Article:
Transformer with integrated notch filter
Techniques for providing low-cost and effective jammer rejection for a radio receiver. In an aspect, a notch filter is provided between a transformer and a differential mixer in the receiver. The notch frequency of the notch filter may be selected to correspond to an expected jammer frequency to effectively attenuate the jammer signal prior to down-conversion mixing by the mixer. The notch filter may be implemented using various techniques, e.g., an L-C combination having adjustable capacitance, and/or elliptic or Chebyshev filters.
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The disclosure relates to communications circuitry, and, in particular, to a transformer with integrated notch filter for jammer rejection in radio receivers.
Modern wireless devices are commonly designed to concurrently support multiple radio communications links. For example, a single smart phone device may be required to simultaneously connect to a wide-area network (WAN), a wireless local-area network (WLAN), and/or other radio-frequency (RF) communication links such as Bluetooth, etc. The presence of such multiple RF transmissions originating from the device itself, as well as from other wireless devices in its vicinity, gives rise to potentially strong jammers that can interfere with accurate reception of a desired signal by the device. Accordingly, a radio receiver must be designed to accommodate such jammers, e.g., significantly attenuate or eliminate them, in the receive signal path.
Prior art techniques for jammer rejection include providing one or more passive filters in a radio receive signal path. Such an approach undesirably increases insertion loss and correspondingly degrades the sensitivity of the receiver. Another prior art technique includes designing certain frequency-selective properties into a feedback network of a low-noise amplifier (LNA) of the radio receiver. However, such an approach may cause instability in the receiver, and also negatively impact the receiver performance.
Accordingly, it would be desirable to provide low-cost and effective techniques to provide jammer rejection for a radio receiver that do not suffer from the drawbacks of the prior art.
BRIEF DESCRIPTION OF THE DRAWINGS
Various aspects of the disclosure are described more fully hereinafter with reference to the accompanying drawings. This disclosure may, however, be embodied in many different forms and should not be construed as limited to any specific structure or function presented throughout this disclosure. Rather, these aspects are provided so that this disclosure will be thorough and complete, and will fully convey the scope of the disclosure to those skilled in the art. Based on the teachings herein one skilled in the art should appreciate that the scope of the disclosure is intended to cover any aspect of the disclosure disclosed herein, whether implemented independently of or combined with any other aspect of the disclosure. For example, an apparatus may be implemented or a method may be practiced using any number of the aspects set forth herein. In addition, the scope of the disclosure is intended to cover such an apparatus or method which is practiced using other structure, functionality, or structure and functionality in addition to or other than the various aspects of the disclosure set forth herein. It should be understood that any aspect of the disclosure disclosed herein may be embodied by one or more elements of a claim.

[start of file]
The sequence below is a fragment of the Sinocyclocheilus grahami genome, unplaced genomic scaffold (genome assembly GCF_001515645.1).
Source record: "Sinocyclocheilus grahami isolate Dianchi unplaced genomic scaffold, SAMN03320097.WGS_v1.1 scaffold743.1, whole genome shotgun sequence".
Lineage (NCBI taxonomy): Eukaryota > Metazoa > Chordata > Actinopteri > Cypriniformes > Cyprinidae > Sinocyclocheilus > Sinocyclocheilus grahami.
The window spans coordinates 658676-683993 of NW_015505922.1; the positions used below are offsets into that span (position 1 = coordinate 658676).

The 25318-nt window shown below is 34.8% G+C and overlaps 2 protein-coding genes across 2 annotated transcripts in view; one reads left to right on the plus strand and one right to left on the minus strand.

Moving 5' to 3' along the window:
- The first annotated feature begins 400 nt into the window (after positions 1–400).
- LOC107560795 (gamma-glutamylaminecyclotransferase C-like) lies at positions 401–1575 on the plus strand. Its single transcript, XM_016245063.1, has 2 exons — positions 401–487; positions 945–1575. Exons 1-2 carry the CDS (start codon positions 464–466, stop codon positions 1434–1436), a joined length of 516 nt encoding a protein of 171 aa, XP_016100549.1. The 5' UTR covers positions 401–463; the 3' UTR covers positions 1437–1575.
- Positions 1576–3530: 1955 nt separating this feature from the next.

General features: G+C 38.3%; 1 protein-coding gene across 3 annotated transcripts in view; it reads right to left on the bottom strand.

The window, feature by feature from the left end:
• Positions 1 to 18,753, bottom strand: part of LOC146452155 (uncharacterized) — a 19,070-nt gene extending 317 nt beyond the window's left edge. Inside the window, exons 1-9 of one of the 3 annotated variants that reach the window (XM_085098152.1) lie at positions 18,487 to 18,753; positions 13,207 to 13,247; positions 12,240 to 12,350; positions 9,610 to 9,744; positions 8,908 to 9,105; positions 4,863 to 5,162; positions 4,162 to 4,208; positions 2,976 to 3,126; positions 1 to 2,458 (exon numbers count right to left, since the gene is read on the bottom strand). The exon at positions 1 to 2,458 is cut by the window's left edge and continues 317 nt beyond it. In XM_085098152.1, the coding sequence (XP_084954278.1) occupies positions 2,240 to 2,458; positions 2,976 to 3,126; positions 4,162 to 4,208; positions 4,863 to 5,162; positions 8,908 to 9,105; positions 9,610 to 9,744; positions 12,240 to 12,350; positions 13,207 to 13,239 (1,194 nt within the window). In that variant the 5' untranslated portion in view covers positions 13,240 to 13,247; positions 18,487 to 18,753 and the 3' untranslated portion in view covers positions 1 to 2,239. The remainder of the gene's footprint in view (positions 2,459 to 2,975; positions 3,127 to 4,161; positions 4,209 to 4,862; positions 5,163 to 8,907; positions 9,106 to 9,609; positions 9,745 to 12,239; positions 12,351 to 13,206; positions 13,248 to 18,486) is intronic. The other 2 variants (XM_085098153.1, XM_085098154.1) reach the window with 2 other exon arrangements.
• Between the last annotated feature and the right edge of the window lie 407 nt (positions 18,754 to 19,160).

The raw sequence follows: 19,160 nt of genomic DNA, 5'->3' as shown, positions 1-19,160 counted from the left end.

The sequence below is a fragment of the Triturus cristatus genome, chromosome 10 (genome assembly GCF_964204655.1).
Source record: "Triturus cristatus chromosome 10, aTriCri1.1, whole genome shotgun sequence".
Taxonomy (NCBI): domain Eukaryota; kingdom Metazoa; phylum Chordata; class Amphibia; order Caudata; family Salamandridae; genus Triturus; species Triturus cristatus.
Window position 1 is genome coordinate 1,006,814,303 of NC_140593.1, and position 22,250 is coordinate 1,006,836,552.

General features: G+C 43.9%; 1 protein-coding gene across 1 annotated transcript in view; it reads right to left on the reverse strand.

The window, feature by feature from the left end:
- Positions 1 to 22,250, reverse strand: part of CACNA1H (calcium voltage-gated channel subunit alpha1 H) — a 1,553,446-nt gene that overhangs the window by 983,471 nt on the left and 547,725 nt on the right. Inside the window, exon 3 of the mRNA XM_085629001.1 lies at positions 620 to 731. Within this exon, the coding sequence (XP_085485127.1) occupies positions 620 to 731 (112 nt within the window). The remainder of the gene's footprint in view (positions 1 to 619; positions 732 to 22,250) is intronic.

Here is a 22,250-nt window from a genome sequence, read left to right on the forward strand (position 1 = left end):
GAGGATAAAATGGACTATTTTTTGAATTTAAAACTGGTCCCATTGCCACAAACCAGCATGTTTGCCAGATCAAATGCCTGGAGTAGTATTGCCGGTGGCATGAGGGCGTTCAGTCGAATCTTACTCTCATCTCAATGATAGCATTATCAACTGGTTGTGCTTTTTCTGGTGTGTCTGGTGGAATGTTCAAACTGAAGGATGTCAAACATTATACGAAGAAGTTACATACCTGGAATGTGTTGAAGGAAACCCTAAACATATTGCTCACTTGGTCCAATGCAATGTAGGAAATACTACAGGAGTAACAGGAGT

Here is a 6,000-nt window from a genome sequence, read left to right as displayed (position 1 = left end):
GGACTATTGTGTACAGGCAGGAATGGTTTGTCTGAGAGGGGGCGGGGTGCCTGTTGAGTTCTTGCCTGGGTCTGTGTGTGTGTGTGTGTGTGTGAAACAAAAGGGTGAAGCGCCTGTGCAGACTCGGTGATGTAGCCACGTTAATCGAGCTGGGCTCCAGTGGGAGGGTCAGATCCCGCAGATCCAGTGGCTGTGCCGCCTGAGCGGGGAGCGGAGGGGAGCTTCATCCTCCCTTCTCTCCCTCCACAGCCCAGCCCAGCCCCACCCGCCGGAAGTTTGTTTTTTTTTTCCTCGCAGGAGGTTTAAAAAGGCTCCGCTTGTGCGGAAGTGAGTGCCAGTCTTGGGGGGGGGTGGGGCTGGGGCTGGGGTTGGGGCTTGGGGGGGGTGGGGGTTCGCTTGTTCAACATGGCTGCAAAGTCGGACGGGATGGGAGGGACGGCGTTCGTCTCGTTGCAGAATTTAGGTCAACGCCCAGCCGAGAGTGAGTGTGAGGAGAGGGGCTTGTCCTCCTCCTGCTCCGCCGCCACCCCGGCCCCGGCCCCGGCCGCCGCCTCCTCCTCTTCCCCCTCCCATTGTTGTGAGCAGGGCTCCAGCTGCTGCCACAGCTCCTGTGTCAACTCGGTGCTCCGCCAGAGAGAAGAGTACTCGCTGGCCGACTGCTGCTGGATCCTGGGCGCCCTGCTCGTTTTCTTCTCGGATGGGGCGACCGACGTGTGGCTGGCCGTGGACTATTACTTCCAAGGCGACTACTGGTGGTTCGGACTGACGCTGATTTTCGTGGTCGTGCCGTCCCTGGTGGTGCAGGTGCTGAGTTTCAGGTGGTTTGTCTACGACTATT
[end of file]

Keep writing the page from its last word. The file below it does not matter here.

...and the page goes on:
The detailed description set forth below in connection with the appended drawings is intended as a description of exemplary aspects of the invention and is not intended to represent the only exemplary aspects in which the invention can be practiced. The term “exemplary” used throughout this description means “serving as an example, instance, or illustration,” and should not necessarily be construed as preferred or advantageous over other exemplary aspects. The detailed description includes specific details for the purpose of providing a thorough understanding of the exemplary aspects of the invention. It will be apparent to those skilled in the art that the exemplary aspects of the invention may be practiced without these specific details. In some instances, well-known structures and devices are shown in block diagram form in order to avoid obscuring the novelty of the exemplary aspects presented herein. In this specification and in the claims, the terms “module” and “block” may be used interchangeably to denote an entity configured to perform the operations described.
In the design shown in
A transmitter or a receiver may be implemented with a super-heterodyne architecture or a direct-conversion architecture. In the super-heterodyne architecture, a signal is frequency-converted between radio frequency (RF) and baseband in multiple stages, e.g., from RF to an intermediate frequency (IF) in one stage, and then from IF to baseband in another stage for a receiver. In the direct-conversion architecture, a signal is frequency converted between RF and baseband in one stage. The super-heterodyne and direct-conversion architectures may use different circuit blocks and/or have different requirements. In the design shown in